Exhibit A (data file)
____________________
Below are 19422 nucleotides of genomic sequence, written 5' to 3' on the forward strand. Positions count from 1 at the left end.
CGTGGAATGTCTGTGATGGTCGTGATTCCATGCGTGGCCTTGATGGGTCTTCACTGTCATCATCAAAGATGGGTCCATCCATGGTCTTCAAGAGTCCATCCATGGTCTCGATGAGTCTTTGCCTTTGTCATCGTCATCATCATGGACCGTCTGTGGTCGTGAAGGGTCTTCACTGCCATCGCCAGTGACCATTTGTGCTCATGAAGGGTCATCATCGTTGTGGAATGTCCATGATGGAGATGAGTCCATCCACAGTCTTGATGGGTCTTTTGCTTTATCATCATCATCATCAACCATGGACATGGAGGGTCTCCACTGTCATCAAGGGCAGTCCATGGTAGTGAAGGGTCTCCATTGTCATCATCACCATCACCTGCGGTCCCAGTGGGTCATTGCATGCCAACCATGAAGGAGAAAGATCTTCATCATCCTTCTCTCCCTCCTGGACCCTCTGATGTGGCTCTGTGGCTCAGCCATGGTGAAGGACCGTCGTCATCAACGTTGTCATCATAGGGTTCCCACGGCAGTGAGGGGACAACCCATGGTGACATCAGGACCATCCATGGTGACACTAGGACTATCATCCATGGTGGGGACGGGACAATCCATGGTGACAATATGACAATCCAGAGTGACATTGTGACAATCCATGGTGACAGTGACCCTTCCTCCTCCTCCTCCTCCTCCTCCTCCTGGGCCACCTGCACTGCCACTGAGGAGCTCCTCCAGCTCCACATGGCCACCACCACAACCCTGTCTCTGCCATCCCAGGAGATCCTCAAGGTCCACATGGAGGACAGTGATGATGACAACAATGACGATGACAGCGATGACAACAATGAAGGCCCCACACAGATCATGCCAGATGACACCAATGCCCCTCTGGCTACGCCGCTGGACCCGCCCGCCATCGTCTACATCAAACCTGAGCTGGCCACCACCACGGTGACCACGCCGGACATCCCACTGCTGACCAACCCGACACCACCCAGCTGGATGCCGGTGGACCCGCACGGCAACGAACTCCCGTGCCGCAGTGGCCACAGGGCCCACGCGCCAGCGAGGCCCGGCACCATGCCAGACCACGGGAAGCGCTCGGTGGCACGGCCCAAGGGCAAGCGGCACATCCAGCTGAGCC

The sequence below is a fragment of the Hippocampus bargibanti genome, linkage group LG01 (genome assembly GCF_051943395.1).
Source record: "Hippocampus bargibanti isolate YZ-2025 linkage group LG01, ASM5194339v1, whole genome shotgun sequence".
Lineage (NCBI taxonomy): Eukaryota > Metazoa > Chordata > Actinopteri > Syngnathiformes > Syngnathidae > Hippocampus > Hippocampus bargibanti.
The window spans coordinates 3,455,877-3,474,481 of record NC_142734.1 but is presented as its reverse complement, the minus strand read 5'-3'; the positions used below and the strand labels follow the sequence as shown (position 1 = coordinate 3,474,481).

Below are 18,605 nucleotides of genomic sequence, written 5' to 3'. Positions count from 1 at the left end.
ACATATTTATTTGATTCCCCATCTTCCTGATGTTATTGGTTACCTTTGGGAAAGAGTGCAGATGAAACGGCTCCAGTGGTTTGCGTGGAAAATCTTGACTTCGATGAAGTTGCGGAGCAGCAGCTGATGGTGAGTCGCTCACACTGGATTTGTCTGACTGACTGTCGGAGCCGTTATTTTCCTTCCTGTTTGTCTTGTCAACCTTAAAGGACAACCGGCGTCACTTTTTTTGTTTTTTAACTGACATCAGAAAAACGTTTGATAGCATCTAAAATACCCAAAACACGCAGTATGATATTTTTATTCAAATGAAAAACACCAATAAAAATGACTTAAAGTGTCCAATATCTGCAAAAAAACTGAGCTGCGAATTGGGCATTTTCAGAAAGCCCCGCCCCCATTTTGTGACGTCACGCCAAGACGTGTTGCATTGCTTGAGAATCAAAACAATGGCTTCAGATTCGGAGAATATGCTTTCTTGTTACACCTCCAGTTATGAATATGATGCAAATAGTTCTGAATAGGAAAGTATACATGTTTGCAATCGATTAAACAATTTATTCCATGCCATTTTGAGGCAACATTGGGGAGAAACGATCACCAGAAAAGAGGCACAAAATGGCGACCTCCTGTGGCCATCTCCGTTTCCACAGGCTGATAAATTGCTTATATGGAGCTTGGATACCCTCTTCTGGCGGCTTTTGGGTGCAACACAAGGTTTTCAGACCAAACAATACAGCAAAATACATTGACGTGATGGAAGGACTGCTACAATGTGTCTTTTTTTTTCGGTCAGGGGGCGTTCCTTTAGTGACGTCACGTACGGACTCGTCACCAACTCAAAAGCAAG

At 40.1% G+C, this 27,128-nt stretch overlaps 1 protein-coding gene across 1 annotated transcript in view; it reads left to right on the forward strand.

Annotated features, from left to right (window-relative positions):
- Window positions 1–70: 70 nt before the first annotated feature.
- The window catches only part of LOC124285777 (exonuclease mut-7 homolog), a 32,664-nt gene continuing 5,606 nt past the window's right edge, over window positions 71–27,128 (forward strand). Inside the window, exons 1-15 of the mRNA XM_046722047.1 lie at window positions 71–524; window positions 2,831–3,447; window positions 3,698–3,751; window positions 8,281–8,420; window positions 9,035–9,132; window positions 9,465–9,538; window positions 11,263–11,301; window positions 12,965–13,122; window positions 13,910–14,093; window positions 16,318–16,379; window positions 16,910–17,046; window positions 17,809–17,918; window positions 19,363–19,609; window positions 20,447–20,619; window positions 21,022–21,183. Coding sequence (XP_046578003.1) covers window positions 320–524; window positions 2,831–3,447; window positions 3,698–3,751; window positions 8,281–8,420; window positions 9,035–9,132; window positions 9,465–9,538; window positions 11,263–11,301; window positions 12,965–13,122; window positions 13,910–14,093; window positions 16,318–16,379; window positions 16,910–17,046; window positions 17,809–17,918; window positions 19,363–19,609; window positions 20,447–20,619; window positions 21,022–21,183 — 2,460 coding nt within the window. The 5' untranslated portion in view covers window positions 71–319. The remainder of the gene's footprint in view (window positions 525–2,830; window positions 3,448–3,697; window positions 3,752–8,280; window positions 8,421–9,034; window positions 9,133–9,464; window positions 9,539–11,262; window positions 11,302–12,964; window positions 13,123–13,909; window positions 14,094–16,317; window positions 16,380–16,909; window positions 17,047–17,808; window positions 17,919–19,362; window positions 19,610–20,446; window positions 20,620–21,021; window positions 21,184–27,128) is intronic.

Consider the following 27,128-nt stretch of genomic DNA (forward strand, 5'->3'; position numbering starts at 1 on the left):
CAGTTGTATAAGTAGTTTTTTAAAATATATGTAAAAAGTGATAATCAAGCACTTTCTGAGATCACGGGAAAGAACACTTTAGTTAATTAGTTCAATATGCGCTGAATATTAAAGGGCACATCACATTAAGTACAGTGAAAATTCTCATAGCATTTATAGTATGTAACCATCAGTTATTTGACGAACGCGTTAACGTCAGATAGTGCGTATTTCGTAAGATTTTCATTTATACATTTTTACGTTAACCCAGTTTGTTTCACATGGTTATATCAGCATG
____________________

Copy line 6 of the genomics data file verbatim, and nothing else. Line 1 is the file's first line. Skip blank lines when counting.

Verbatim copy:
The window spans coordinates 3,455,877-3,474,481 of record NC_142734.1 but is presented as its reverse complement, the minus strand read 5'-3'; the positions used below and the strand labels follow the sequence as shown (position 1 = coordinate 3,474,481).